The Cousins mod provides three modules which all include cousins and appear on the inner menu of the Relationships tab:
- Cousins lists all the cousins of an individual up to a predefined limit which is initially 4th cousin.
- All cousin marriages provides a list of of those marriages which have occurred between close relatives.
- All in-law marriages explores multiple marriages between two families, both siblings and cousins.
The second two of these searches can take quite a long time depending on the size of the tree. Therefore the search itself is restricted to administrators and the basic results are cached in the database so that anyone can see them. The table can be updated when it is necessary and it is also possible that they can be computed on a private computer and uploaded to the webserver. Caution: The computation uses temporary tables and these are usually not available for servers based on USB memory sticks.
Description of mod
The first display shows for any person in the tree all their cousins, by default from first to fourth, if they have any. The number to display may be set to any number but increasing it to 7, 10 or more will inevitably take more time if at many generations exist in the tree. (Click on the picture on the right to enlarge it.)
The name of the cousin is followed by brief defails of their life. Clicking on the cousin's name will show the relationship between the root person and the cousin including the ancestors through whom they are connected.
All cousin marriages
Occasional examples are found in many family trees of cousins or other close relatives marrying each other. Although marriages between first cousins are illegal in many US states, more distant cousin marriages are permitted and may be more common than people expect. This display collects all the examples in a tree together. The display puts the names of the husband and wife alongside the names of their common ancestors with dates and places of marriage. The list is sorted by the closeness of the relationship and the date of the marriage.
The number in the "Descent" column shows the number of generations from the common ancestor on the husband and wife's side resepectively. First cousins are thus represented as 2:2, second cousins 3:3 etc. The reason for this is that it is possible to go lower. The picture at the right shows examples of nephew-niece marriages (1:2). Brother-sister incest is represented as 1:1 and father daughter incest as 0:1. The example of Louis XIV and Marie-Therese of Spain shows an example of double first-cousin marriage. Where only one of the ancestors is shared, a footnote annotation (*) is added in the descent column and only the common ancestor is shown.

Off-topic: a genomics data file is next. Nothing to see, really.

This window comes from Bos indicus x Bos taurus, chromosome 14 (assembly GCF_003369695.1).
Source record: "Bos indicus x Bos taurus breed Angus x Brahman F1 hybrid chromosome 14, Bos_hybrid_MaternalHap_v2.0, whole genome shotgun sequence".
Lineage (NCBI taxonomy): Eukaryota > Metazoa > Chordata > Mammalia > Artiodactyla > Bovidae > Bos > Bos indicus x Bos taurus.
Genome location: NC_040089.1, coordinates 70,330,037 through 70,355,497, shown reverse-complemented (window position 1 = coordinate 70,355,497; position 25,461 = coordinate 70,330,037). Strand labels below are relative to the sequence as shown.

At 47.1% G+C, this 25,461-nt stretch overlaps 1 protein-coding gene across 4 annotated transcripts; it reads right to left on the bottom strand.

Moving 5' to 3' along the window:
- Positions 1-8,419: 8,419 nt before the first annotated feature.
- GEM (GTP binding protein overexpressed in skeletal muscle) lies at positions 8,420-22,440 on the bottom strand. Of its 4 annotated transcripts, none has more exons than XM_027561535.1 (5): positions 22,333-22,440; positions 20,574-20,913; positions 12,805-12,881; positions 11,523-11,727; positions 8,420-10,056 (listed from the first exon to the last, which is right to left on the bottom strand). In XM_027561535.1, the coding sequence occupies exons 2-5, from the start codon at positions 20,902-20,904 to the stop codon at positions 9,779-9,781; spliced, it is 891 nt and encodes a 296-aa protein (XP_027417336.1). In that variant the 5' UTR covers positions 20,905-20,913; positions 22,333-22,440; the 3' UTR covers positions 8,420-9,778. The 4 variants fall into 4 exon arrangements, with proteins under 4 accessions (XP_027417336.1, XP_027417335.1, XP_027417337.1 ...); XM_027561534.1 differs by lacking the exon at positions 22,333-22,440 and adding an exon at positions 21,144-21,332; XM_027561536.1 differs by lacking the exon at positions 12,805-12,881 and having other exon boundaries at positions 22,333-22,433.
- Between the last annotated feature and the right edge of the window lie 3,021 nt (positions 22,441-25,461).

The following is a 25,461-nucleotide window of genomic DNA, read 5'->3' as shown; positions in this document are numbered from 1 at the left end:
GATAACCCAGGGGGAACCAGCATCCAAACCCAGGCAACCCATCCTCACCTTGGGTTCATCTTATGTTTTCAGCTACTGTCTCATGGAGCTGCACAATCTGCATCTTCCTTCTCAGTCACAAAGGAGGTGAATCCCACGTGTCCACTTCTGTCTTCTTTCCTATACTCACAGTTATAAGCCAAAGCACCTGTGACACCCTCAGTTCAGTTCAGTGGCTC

The relationship can be explored by clicking on the husband or wife's name which will always show their marriage first followed by their other relationships. Clicking on an ancestor shows instead a descendancy tree in which the cousin marriage will appear twice. This also works where there is only one common ancestor.
Most examples are not as close as these, and involve more distant cousins. So 2:3 (or 3:2) is a first cousin once removed, . They sometimes occur in clusters and to make these easier to spot, when names are repeated an occurrence number is added in square brackets after the name - ,  etc. These are actually links to a filter which will produce a separate report for the person concerned.
All in-law marriages
Sometimes two siblings in one family marry siblings or cousins in another family. This strengthens the ties between the two families more than a single marriage but does not in itself bring any genetic implications. It can include affinal marriages such as a man marrying his dead wife's sister, but most such marriages are not properly described as affinal and indeed there is no common name for this. They usually occur in pairs but sometimes happen in groups of three or more.
This display shows all such marriages in a tree in groups ordered by date of marriage. The second line of each group shows the way in which the second marriage relates to the first using the codes "s" for sibling, "c" for cousin, "h" for half-sibling and "p" for same person. Thus one can have "s-s" where two siblings in one family marry siblings in the other family, "s-c" for siblings in one and cousins in the other, "c-c" where cousins in one marry cousins in the other, "h-s" where half-siblings in one marry siblings in the other and so on. If the same person marries two members of another family one can get "p-s", "p-c" etc.
On each line, members of one family are placed first and the other second, so the second line is marked "Sibling/Cousin/Person" and "Spouse" instead of "Husband" and "Wife", because the first person on the second line may be female. Clicking on a person's name will clarify their relation to the person in the same family. The first person on a third line (if there is one) will also relate to the first person.
Examples of all of these are shown in the royal example on the right. A repeated person is also marked with a number in square brackets. Thus Henry VIII is shown three times--not only were Ann Boleyn and Catherine Howard related, but Catherine of Aragon had previously been married to Henry VIII's brother.